dsc04365I wasn’t sure this would work. In fact, I’m never sure anything I cook will work, especially the food I make up on the spur of the moment. For this reason, I almost never make up dishes for guests. Call me chicken, but I’ve produced for friends enough dismal food on a whim to make me hesitant to impose the fruits of my creativity on anyone but me. You may recall the rout I experienced in Bordeaux.

Last night, I decided to experiment in the safety and privacy of my culinary sanctuary otherwise known as “at home.” It worked! Not only did it work, but I thought the result turned out far more interesting than I anticipated. I bought about a third of a pound of fresh wild Gulf shrimp and a small head of radicchio with the intention of only of making a salad to accompany whatever it was that I would do with the shrimp. Once in the kitchen, my early evening laziness became the midwife of a new pasta dish.

Here’s what I did:

Two cloves of garlic

Olive oil

2 tablespoons good sweet butter

one small head of radicchio or half a medium-sized one

1/3 pound fresh wild shrimp

1/4 cup dry white wine

4 oz pasta, preferably penne, fusilli, or another dried pasta that will become entagled around the wilted radicchio

salt and freshly ground pepper

I prepped all the ingrediants initially: minced the garlic, shelled and cut the shrimp in two, sliced the radicchio into thin ribbons, and put a pot of salted water on the stove.

After turning on the flame under the water, I put about 1 tablespoon of the butter and a good slug of olive oil in a skillet over medium-low heat. When the butter and olive oil were melted and hot, I add the garlic, which I sauteed for about 2 mins, taking care not to allow the garlic to become golden. Something told me that bitter garlic would kill this dish. Then I added the ribboned radicchio. Stirring to coat the ribbons in the butter and oil, I let it cook for a few minutes until it was well wilted.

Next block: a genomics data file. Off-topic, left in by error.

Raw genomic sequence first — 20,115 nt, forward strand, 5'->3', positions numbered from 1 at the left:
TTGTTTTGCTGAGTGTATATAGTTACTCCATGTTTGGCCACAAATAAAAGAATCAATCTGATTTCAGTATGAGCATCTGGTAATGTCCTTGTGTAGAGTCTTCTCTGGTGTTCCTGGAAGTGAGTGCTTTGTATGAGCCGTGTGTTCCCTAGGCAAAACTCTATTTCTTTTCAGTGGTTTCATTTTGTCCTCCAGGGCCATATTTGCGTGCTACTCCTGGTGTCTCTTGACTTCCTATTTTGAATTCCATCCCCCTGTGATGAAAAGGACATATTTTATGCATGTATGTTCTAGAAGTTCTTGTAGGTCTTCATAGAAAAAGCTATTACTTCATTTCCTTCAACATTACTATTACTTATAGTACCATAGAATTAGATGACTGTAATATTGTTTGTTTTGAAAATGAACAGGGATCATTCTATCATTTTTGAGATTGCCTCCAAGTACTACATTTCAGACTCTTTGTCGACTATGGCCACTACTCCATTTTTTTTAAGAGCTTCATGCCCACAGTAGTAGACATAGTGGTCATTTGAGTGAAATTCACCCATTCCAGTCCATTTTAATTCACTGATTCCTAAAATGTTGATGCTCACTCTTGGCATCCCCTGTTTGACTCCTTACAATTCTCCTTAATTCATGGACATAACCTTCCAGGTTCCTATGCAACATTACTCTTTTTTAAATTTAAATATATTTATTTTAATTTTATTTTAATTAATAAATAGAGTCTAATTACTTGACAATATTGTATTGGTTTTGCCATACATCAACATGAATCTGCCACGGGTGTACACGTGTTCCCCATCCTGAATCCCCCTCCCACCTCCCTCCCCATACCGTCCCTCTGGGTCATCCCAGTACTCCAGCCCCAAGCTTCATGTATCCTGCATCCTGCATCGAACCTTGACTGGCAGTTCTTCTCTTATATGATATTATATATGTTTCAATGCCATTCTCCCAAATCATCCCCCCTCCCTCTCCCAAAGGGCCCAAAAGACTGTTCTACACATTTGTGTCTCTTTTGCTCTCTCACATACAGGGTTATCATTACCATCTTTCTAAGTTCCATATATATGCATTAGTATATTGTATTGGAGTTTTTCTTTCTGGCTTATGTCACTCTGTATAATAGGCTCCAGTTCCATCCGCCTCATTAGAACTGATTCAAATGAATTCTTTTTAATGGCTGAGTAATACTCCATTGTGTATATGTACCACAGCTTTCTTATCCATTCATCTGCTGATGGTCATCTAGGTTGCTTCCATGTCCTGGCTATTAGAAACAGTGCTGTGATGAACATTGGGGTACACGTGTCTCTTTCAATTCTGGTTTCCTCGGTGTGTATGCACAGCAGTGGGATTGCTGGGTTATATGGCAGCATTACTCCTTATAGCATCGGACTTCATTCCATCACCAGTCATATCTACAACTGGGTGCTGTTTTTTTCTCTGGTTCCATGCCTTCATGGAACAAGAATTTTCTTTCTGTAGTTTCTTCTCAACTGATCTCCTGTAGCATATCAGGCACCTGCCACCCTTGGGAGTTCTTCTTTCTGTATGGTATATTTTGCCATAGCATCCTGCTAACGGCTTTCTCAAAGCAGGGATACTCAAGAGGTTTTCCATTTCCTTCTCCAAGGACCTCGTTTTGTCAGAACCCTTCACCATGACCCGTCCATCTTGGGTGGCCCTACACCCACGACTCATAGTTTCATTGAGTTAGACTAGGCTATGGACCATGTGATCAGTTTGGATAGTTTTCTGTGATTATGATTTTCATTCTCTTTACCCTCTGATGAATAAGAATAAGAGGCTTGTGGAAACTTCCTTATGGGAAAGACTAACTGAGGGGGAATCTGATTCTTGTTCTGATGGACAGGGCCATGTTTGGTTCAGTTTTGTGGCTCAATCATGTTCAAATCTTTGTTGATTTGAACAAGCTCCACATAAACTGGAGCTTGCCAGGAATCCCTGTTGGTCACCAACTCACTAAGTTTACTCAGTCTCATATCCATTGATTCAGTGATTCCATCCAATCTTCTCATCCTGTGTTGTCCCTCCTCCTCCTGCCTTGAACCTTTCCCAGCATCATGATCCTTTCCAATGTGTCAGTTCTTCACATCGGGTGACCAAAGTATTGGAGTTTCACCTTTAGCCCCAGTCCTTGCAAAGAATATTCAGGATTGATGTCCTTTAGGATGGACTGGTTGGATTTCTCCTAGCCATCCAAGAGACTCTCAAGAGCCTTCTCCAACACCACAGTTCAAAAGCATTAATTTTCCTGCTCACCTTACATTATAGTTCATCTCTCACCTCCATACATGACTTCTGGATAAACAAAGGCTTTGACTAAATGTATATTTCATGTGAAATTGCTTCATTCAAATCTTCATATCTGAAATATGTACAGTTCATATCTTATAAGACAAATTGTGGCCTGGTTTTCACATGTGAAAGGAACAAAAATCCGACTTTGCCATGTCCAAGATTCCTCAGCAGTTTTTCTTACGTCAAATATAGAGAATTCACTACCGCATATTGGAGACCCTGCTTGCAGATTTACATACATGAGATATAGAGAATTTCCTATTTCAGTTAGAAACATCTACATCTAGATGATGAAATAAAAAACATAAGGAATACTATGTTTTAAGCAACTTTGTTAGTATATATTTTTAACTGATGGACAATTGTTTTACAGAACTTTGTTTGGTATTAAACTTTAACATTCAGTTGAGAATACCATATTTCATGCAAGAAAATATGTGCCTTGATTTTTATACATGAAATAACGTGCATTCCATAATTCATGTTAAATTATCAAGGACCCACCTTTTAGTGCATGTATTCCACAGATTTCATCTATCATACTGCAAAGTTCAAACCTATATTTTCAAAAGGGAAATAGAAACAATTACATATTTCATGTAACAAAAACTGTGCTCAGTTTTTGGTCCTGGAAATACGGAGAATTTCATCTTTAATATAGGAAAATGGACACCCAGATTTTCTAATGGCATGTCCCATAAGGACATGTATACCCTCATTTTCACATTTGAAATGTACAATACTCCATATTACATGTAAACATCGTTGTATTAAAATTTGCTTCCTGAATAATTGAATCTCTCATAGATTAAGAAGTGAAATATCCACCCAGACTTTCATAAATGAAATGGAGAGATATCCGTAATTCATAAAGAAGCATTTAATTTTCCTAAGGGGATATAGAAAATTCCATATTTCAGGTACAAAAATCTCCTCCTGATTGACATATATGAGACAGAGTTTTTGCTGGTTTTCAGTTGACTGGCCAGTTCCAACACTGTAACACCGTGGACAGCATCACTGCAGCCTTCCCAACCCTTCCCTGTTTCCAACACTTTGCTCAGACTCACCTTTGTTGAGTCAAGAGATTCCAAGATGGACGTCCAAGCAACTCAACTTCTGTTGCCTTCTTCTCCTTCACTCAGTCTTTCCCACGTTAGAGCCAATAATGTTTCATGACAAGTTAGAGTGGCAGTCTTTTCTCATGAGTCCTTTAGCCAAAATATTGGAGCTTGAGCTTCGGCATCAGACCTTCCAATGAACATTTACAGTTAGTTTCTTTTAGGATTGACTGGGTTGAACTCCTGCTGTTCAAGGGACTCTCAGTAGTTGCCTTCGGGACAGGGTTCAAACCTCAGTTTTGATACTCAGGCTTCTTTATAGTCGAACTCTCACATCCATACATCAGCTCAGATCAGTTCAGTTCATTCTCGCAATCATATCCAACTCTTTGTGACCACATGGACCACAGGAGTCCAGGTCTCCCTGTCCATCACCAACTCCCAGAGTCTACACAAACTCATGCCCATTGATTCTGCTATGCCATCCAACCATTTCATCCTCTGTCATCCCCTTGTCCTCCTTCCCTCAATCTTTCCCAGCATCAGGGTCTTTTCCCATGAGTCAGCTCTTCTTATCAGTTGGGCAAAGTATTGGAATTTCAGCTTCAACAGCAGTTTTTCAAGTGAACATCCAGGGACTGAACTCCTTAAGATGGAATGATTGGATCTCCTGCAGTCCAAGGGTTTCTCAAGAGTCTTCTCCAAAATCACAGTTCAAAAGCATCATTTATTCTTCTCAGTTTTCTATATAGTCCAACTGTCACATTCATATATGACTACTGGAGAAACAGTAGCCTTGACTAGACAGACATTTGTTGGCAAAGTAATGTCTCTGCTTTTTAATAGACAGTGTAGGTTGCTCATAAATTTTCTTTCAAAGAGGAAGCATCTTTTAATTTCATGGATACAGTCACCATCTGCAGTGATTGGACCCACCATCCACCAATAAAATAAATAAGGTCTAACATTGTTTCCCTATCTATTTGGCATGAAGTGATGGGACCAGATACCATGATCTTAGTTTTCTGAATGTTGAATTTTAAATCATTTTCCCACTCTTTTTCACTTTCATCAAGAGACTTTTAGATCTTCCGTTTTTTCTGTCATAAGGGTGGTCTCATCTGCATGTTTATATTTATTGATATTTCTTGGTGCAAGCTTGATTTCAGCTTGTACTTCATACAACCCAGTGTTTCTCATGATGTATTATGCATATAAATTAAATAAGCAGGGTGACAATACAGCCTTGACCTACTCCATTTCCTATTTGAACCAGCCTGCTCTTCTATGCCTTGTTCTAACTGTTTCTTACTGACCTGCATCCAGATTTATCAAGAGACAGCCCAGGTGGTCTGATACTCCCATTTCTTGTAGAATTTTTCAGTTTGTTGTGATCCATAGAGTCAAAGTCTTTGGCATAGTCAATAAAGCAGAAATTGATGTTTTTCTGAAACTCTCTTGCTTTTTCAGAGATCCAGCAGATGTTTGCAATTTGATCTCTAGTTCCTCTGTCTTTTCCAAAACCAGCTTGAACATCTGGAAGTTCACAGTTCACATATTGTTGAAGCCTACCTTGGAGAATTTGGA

I tossed in the shrimp, making sure that they were in contact with the surface of the skillet. Then I turned up the heat. Once they have change color, I poured in the white wine and reduced the heat again.

Leaving the shrimp to sauté in the wine and radicchio, I looked to the pasta. Dumped the pasta in when it came to a boil and waited until it was almost done. I scooped out a quarter cup of pasta water, in case the shrimp and radicchio were too dry, but in the end they weren’t. I drained the pasta.

As soon as the pasta was drained, I added the extra tablespoon of butter — maybe a little less — to the shimp and radicchio. Without shaking the pasta free of excess water, I dumped it all into the skillet. Stirred to coat.

The result smelled briny like the ocean, tasted sweet like butter, and the bitterness of the radicchio snuck up behind the first two. The combination was subtler than I expected, given how pronounced the aroma of the ocean was. A very nice combination of flavors. NO CHEESE.

Next time…

To maximize the flavor of the sea, I might fool around with tying up the shrimp shells in cheesecloth and boiling it with the pasta. It might be a good way to infuse the pasta with the flavor of the shrimp.

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